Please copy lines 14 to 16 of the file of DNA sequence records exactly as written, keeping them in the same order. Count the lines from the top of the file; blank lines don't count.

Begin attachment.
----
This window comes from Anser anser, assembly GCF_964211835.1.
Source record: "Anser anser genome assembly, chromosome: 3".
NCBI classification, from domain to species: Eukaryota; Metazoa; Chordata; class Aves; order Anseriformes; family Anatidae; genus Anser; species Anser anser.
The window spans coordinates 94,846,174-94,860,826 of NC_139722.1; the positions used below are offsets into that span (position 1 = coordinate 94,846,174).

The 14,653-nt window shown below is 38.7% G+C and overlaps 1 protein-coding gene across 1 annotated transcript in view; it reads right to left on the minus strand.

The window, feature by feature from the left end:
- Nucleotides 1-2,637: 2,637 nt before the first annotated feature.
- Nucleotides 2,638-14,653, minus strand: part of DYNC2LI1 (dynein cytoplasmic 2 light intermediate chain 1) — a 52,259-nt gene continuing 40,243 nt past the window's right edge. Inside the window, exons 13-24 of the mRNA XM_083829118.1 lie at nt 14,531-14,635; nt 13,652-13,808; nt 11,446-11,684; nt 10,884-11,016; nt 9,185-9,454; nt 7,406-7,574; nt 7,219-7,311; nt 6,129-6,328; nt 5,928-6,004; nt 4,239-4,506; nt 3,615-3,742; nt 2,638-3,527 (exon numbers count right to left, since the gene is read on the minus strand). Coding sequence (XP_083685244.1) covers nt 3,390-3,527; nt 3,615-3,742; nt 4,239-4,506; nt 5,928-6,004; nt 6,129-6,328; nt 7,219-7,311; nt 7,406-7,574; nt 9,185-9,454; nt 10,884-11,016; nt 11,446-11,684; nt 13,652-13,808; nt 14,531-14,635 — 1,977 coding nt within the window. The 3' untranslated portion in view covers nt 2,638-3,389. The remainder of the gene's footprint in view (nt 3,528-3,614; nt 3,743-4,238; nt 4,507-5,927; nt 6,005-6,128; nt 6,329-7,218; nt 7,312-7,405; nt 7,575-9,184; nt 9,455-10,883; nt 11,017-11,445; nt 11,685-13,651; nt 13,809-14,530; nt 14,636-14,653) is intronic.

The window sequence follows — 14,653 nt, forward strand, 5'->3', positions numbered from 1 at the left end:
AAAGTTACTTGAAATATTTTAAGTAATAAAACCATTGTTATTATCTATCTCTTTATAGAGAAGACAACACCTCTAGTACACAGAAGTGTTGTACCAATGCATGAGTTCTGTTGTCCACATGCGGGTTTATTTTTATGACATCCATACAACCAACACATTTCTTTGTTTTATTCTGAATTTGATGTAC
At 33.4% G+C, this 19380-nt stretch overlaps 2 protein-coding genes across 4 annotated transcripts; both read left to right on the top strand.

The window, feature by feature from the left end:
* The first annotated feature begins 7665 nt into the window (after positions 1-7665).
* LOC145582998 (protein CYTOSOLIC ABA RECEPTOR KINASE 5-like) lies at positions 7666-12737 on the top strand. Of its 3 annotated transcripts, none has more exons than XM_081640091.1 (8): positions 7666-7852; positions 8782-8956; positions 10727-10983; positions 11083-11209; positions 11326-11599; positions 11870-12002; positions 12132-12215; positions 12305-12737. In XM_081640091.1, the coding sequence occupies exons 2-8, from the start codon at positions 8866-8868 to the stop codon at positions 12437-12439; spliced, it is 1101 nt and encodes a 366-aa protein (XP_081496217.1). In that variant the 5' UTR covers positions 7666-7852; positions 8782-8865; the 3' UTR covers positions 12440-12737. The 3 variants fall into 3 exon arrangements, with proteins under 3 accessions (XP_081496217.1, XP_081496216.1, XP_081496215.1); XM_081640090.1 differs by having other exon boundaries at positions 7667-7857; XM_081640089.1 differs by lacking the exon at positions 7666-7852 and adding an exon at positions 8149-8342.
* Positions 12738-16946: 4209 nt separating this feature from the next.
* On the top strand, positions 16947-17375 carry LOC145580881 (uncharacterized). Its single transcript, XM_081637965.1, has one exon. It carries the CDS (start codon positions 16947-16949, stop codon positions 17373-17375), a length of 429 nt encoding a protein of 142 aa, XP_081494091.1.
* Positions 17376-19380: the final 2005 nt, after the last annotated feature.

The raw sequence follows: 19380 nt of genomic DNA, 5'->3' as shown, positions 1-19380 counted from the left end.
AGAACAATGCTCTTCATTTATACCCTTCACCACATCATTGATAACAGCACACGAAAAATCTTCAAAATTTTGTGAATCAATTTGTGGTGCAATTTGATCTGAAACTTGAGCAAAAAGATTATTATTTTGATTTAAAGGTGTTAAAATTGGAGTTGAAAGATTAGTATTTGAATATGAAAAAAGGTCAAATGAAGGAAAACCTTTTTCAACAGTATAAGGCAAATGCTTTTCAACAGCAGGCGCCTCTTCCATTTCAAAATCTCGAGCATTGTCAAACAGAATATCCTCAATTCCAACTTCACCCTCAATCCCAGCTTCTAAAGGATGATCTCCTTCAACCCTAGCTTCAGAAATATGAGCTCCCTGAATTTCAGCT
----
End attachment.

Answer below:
* LOC145582998 (protein CYTOSOLIC ABA RECEPTOR KINASE 5-like) lies at positions 7666-12737 on the top strand. Of its 3 annotated transcripts, none has more exons than XM_081640091.1 (8): positions 7666-7852; positions 8782-8956; positions 10727-10983; positions 11083-11209; positions 11326-11599; positions 11870-12002; positions 12132-12215; positions 12305-12737. In XM_081640091.1, the coding sequence occupies exons 2-8, from the start codon at positions 8866-8868 to the stop codon at positions 12437-12439; spliced, it is 1101 nt and encodes a 366-aa protein (XP_081496217.1). In that variant the 5' UTR covers positions 7666-7852; positions 8782-8865; the 3' UTR covers positions 12440-12737. The 3 variants fall into 3 exon arrangements, with proteins under 3 accessions (XP_081496217.1, XP_081496216.1, XP_081496215.1); XM_081640090.1 differs by having other exon boundaries at positions 7667-7857; XM_081640089.1 differs by lacking the exon at positions 7666-7852 and adding an exon at positions 8149-8342.
* Positions 12738-16946: 4209 nt separating this feature from the next.
* On the top strand, positions 16947-17375 carry LOC145580881 (uncharacterized). Its single transcript, XM_081637965.1, has one exon. It carries the CDS (start codon positions 16947-16949, stop codon positions 17373-17375), a length of 429 nt encoding a protein of 142 aa, XP_081494091.1.